Sunday, December 13, 2015

True or False: Adolescent Athletes at Risk of High Tendon Stress due to Non-Uniform Tendon/Muscle Adaptation

Not allowing young athletes to lift weights may in fact increase, not decrease, their injury risk and hamper their recovery.
I am not sure why, but people won't stop inventing new reasons why professional athleticism would be bad for adolescents. One of the more recently heard claims is that early resistance training will lead to a "non-uniform adaptation of muscle and tendon in young athletes" that may "result[] in increased tendon stress during mid-adolescence" (Mersmann. 2015).

In a recent longitudinal study Mersmann et al. investigated the development of the morphological and mechanical properties of muscle and tendon of volleyball athletes in a time period of 2 years from mid-adolescence to late adolescence and the results are quite unambiguous.
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A total of eighteen elite volleyball athletes participated in magnetic resonance imaging and ultrasound-dynamometry sessions to determine quadriceps femoris muscle strength, vastus lateralis, medialis and intermedius morphology, and patellar tendon mechanical and morphological properties in mid-adolescence (16 ± 1 years) and late adolescence (18 ± 1 years).
Figure 1: Mean values ± standard deviation of the muscle volume of volleyball athletes in mid-adolescence and late adolescence; %-ages indicate relative mid-to-late differences (Mersmann. 2015).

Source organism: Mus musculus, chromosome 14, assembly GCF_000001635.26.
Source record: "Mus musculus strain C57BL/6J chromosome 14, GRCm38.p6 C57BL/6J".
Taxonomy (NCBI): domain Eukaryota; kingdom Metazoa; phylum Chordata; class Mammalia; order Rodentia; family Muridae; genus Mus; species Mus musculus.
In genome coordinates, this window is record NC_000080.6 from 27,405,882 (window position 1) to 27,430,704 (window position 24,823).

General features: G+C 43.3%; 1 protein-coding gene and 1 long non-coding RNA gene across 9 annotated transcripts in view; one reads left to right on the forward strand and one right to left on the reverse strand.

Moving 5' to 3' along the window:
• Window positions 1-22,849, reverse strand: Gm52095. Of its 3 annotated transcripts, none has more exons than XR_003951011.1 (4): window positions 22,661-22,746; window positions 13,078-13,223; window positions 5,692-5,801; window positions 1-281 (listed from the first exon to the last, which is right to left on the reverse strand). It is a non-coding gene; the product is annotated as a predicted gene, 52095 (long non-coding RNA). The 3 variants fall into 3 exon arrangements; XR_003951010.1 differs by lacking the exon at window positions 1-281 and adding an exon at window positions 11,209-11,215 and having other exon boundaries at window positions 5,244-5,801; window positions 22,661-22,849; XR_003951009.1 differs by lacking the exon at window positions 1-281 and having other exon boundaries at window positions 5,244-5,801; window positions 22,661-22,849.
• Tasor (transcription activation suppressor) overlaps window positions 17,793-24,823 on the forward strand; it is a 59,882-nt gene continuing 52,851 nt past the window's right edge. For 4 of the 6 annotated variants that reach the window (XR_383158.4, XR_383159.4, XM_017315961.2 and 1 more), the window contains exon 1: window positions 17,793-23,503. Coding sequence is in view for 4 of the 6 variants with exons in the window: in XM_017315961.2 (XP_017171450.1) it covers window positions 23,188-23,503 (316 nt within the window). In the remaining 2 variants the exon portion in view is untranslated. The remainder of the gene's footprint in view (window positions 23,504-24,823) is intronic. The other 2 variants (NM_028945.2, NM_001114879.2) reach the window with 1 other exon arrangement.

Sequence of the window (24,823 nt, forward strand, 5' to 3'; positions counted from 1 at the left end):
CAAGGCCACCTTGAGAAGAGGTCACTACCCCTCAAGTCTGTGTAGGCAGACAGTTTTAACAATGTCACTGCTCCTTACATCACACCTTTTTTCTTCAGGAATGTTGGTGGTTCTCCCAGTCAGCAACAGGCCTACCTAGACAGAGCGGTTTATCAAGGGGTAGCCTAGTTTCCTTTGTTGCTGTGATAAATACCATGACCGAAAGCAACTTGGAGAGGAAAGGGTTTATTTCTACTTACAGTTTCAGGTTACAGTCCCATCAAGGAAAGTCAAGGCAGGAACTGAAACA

As the data in Figures 1 and 2 indicates, the muscle strength, anatomical cross-sectional area (CSA), and volume showed significant (P < 0.05) but only moderate increases of 13%, 6%, and 6%, respectively. In contrast to the muscular development, the patellar tendon CSA (P < 0.05) which is under constant stress in (semi-)professional volleyball players showed a substantially higher degree of hypertrophy (27%) that wen in line with increased stiffness (P < 0.05; 25%) and reduced stress (P < 0.05; 9%). Accordingly, the scientists conclude that - in contrast to the commonly heard prejudice - exercise during early adolescence will lead to
"pronounced hypertrophy of the patellar tendon led to a mechanical strengthening of the tendon in relation to the functional and morphological development of the muscle - [...] adaptive processes [that] may compensate the unfavorable relation of muscle strength and tendon loading capacity in mid-adolescence and might have implications on athletic performance and tendon injury risk" (Mersmann. 2015).
You know what, I can read your minds: "What about resistance training, then?" That's the question that's preying on your mind, right now - right? Well, as one of the more recent reviews says, "there is evidence that resistance training may reduce injury in a young athlete’s chosen sport" (Myer. 2006). The authors of the review point out that ...
Heyna et al. have demonstrated as early as 1982 that young athletes who regularly perform resistance training exercises are not just less likely to be injured, they also recover faster (Hejna. 1982).